Deer Lakes baseball wants to carry bigger bats into season

Sunday, March 8, 2020 | 5:10 PM

It all starts at the plate.

At least that is where fourth-year Deer Lakes baseball coach Josh Tysk believes his team must excel to have a memorable season.

“That’s not a secret, it has been our biggest weakness for the last three seasons,” Tysk said of his program’s hitting performances. “I think if we can improve little by little throughout the year at the plate one through nine (in the batting order), we are going to be a much better team.”

The Lancers lost their top three hitters — Cory Newman, Greg Geis and Josh Probst — to graduation after each had 22 hits last season, but they return run-producer Justin Brannagan.

Brannagan finished with 20 hits, 20 RBIs and 13 runs in 63 at-bats as a freshman. He will not be able to do it alone, however, and senior leaders Andrew Bokulich and Will Meyer are expected to help.

Bokulich, a Pitt-Bradford commit, is transitioning from outfield to catcher for the upcoming season.

Meyers finished last season with 10 hits and eight RBIs, and Bokulich had seven hits and four RBIs. Deer Lakes posted a .281 average as a team.

“I think one of Andrew’s best positions has also been behind the dish,” Tysk said. “He has done it on his summer league team for years. The only reason he played outfield last year was because we had a phenomenal catcher in Josh Probst last year.

“I have no problem with Andrew being back there, especially with his arm. With his arm strength, it’s going to be tough to run on him.”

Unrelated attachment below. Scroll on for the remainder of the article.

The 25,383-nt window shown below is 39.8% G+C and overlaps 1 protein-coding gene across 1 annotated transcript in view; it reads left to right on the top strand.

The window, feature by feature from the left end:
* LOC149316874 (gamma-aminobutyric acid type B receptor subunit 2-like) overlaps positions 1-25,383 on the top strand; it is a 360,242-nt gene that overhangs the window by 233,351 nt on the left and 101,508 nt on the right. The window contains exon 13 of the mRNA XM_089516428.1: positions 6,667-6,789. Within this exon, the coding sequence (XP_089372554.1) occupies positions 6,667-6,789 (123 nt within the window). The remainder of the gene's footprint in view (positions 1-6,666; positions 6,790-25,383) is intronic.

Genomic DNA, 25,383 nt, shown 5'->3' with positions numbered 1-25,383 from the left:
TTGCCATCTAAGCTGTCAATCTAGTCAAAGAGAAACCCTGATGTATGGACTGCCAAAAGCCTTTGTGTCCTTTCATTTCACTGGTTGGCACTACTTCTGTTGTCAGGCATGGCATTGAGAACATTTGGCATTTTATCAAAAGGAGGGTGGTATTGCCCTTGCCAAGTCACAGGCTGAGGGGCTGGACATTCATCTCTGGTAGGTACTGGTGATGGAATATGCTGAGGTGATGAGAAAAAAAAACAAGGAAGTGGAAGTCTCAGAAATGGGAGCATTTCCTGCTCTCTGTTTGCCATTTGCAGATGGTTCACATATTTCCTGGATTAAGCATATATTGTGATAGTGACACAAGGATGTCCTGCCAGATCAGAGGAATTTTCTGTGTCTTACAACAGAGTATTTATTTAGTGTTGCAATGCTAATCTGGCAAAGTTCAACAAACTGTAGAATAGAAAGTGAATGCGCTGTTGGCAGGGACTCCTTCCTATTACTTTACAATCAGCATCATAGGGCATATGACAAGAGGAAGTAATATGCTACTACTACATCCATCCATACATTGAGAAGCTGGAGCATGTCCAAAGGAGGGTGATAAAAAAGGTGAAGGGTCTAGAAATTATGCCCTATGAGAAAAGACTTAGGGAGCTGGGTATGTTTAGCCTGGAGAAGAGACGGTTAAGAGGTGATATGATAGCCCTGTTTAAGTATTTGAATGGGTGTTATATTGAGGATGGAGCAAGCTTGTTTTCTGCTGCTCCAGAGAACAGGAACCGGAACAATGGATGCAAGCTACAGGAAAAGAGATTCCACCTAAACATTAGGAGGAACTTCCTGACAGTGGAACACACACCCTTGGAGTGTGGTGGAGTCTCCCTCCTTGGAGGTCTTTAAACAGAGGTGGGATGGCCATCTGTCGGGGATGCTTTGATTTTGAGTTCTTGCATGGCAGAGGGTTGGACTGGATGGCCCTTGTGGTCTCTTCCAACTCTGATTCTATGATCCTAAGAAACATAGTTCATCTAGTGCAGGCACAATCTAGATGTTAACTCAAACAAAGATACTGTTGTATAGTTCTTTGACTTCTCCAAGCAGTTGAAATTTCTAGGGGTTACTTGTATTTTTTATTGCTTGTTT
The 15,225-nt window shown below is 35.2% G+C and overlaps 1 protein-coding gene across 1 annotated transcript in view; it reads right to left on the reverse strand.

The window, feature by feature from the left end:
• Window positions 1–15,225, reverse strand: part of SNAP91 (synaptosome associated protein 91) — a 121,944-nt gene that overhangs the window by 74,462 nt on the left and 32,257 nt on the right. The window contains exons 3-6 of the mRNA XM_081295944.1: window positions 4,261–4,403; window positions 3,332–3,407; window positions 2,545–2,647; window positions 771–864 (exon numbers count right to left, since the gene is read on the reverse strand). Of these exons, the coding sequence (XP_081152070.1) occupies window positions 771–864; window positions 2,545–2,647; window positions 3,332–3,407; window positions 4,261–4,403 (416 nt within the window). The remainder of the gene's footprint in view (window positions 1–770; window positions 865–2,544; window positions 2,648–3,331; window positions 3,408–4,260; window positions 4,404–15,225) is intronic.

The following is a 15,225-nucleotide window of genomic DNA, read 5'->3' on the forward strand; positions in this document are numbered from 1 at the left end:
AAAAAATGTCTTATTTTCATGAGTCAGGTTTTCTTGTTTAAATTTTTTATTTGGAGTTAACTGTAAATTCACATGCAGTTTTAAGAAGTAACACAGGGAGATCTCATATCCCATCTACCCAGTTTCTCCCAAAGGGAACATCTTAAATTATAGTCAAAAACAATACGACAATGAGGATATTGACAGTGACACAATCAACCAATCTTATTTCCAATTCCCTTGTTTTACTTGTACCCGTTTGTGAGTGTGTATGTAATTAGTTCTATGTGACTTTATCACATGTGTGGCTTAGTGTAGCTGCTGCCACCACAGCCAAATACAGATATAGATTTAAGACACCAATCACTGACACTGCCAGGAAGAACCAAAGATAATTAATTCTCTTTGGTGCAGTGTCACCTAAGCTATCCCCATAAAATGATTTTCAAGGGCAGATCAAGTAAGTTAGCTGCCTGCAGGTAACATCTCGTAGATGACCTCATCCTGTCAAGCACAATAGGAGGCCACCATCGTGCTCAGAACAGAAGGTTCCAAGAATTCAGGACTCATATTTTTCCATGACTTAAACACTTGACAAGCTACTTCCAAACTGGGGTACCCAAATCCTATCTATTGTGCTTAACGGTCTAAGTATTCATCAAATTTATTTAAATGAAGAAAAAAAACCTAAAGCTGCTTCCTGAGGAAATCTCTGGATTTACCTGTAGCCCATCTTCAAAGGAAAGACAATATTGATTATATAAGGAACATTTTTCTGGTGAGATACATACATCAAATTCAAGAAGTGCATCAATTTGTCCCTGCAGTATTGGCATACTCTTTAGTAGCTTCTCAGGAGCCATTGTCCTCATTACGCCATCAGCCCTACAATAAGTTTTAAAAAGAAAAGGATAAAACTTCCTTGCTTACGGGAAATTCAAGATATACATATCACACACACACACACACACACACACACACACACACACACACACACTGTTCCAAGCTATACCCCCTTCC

The Lancers are in need of pitchers to replace the production of Geis, who was their go-to starter. He went 5-2 with a 1.97 ERA in 12 appearances last season.

Brannagan and Meyer pitched key games last season and the same will be expected from them again.

Brannagan went 2-2 with two saves and a 2.41 ERA in 10 appearances, and Meyer pitched in seven games, going 3-2 with 2.46 ERA.

“Losing (Geis) from last year definitely puts a big hole in the middle of the rotation, but Will started seven games for us last year and did extremely well,” Tysk said. “The first time through the section schedule, he beat Freeport and Steel Valley. I think he is throwing the ball well right now.”

Tysk said Brannagan was used more as a closer last season but will now be expected to take on more responsibility. Left-hander Jacob Danka, Trey Darrah and Ryan Robinson will likely see innings as relievers.

The team qualified for the WPIAL playoffs in Tysk’s first three seasons, including a WPIAL semifinal appearance in 2016-17, but have made first-round exits with 11-9 records the past two seasons.

With that said, Tysk does not see his program as one going through a rebuilding process, but rather one that lacked enough experience in the past.

“Last year, we were a younger team with a small senior class, but we have nine seniors this year,” he said. “We also have a great mix of young guys.

“The younger talent is going to have to put on their big-boy pants and really shine because I think they are going to get some opportunities to make themselves known.”

Robert Scott III is a Tribune-Review contributing writer.


More Baseball

Decade’s best WPIAL finals: Baseball No. 4
Senior Spotlight: After lights-out junior year, South Park pitcher Brenden Gray excited to head to Seton Hill
Trib HSSN May Madness: Neil Walker, Pine-Richland vs. T.J. McConnell, Chartiers Valley
Decade’s best WPIAL finals: Baseball No. 5
Senior Spotlight: After two runner-up finishes, Union’s Nate Meeks was thinking championship

click me